"Of course, the main principle of response to the sanctions is the principle of reciprocity, so that’s quite understandable and clear," Dmitry Peskov was quoted as saying by Russia's official TASS news agency.

Peskov told reporters that countermeasures are now being worked out and formulated at the experts’ level.

The U.S. Treasury’s Office of Foreign Assets Control (OFAC) on Tuesday reinforced existing sanctions on Russia by designating or identifying a range of individuals and entities involved in the ongoing conflict under four executive orders related to Russia and Ukraine.

"U.S. sanctions on Russia related to the situation in eastern Ukraine will remain in place until Russia fully honors its obligations under the Minsk Agreements. U.S. sanctions related to Crimea will not be lifted until Russia ends its occupation of the peninsula," the OFAC said in a statement. 

'Missing an opportunity'

The Russian Foreign Ministry blasted the sanctions as a "political gift" to Ukrainian President Petro Poroshenko. 

"Sanctions were introduced under the old pretext of events in Ukraine," the ministry said in a statement.

It said Washington's desire to continue dialogue with Moscow and address a number of bilateral and international problems are "quite unconvincing".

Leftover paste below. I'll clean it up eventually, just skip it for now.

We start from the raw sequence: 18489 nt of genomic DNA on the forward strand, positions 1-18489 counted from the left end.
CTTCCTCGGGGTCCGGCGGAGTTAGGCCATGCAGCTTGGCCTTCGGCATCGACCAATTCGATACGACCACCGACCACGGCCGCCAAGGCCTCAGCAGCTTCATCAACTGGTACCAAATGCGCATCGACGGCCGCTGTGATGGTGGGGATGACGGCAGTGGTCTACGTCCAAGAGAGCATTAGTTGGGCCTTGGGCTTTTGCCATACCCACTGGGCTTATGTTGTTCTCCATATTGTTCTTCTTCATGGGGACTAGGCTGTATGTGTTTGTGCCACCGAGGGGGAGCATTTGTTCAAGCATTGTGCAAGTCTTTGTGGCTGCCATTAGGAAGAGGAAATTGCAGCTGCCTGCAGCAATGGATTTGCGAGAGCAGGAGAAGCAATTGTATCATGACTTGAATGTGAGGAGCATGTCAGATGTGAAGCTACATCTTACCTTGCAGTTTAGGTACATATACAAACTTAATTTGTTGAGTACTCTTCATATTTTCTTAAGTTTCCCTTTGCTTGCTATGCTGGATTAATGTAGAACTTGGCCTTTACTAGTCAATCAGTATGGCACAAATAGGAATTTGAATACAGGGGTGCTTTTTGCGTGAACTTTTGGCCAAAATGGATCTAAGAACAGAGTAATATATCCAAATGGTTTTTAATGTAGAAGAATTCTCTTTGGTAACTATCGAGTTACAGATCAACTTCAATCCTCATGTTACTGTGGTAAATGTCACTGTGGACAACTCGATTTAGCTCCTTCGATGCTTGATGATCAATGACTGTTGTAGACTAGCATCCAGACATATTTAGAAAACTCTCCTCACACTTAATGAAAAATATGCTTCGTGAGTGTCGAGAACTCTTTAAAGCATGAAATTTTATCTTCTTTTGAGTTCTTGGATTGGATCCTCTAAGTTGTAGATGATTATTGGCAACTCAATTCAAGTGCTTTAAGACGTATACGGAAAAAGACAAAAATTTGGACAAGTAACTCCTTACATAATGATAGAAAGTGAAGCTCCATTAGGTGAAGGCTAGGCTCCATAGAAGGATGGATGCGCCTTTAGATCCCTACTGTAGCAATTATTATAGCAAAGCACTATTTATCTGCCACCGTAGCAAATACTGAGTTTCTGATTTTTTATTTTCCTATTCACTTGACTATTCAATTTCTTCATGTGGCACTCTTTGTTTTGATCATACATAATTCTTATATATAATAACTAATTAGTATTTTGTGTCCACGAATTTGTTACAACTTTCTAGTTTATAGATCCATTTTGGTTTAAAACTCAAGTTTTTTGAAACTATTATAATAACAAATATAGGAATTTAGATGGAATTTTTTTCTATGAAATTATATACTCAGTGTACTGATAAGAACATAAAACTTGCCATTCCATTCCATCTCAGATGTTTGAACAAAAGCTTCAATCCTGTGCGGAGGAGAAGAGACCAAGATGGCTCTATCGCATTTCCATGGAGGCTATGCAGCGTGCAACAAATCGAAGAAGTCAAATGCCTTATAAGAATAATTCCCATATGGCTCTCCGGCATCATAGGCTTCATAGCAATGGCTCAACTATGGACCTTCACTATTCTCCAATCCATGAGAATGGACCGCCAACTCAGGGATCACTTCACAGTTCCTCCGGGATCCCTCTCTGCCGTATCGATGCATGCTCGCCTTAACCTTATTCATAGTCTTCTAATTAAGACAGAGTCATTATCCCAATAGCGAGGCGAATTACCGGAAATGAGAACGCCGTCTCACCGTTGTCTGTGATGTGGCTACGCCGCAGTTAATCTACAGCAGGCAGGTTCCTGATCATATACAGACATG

The U.S., for its part, criticized Russia turning away from an opportunity to discuss bilateral obstacles that hinder bilateral relations.

"Let's remember that these sanctions did not just come out of nowhere. Our targeted sanctions were imposed in response to Russia's ongoing violation of the sovereignty and territorial integrity of its neighbor, Ukraine," the State Department said on its Twitter account. 

It added that the sanctions will remain until Russia "fully honors" its obligations under the Minsk Agreements and Moscow ends Crimea's occupation.

"We remain open to future discussions," it added. 

Wracked by conflict

Ukraine has been wracked by conflict since March 2014 following Russia’s annexation of Crimea after an illegal independence vote.

This followed violent anti-government protests which led to the overthrow of then-President Victor Yanukovich.

The UN General Assembly later voted to proclaim the Russian annexation illegal.

Along with many UN countries, the U.S., the EU, and Turkey also do not recognize Crimea as Russian territory.

Anadolu Agency